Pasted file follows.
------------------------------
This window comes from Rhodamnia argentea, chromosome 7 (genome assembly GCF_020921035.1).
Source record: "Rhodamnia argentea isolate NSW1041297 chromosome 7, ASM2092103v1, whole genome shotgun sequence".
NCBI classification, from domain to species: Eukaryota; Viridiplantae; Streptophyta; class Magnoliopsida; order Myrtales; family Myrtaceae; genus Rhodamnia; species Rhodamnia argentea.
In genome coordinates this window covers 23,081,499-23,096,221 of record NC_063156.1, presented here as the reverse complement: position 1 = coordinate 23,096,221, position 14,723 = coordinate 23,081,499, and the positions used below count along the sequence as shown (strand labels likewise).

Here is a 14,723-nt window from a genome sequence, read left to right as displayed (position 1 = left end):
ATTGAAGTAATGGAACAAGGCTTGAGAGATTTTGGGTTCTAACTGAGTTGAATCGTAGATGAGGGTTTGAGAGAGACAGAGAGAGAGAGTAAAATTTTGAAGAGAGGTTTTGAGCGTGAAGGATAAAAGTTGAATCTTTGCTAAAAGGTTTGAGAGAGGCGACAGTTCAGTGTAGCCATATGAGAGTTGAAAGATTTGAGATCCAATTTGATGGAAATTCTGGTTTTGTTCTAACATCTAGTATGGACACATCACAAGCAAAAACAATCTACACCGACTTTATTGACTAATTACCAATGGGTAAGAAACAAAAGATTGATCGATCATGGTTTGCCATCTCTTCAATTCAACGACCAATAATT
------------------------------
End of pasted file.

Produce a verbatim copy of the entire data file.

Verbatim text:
This window comes from Rhodamnia argentea, chromosome 7 (genome assembly GCF_020921035.1).
Source record: "Rhodamnia argentea isolate NSW1041297 chromosome 7, ASM2092103v1, whole genome shotgun sequence".
NCBI classification, from domain to species: Eukaryota; Viridiplantae; Streptophyta; class Magnoliopsida; order Myrtales; family Myrtaceae; genus Rhodamnia; species Rhodamnia argentea.
In genome coordinates this window covers 23,081,499-23,096,221 of record NC_063156.1, presented here as the reverse complement: position 1 = coordinate 23,096,221, position 14,723 = coordinate 23,081,499, and the positions used below count along the sequence as shown (strand labels likewise).

Here is a 14,723-nt window from a genome sequence, read left to right as displayed (position 1 = left end):
ATTGAAGTAATGGAACAAGGCTTGAGAGATTTTGGGTTCTAACTGAGTTGAATCGTAGATGAGGGTTTGAGAGAGACAGAGAGAGAGAGTAAAATTTTGAAGAGAGGTTTTGAGCGTGAAGGATAAAAGTTGAATCTTTGCTAAAAGGTTTGAGAGAGGCGACAGTTCAGTGTAGCCATATGAGAGTTGAAAGATTTGAGATCCAATTTGATGGAAATTCTGGTTTTGTTCTAACATCTAGTATGGACACATCACAAGCAAAAACAATCTACACCGACTTTATTGACTAATTACCAATGGGTAAGAAACAAAAGATTGATCGATCATGGTTTGCCATCTCTTCAATTCAACGACCAATAATT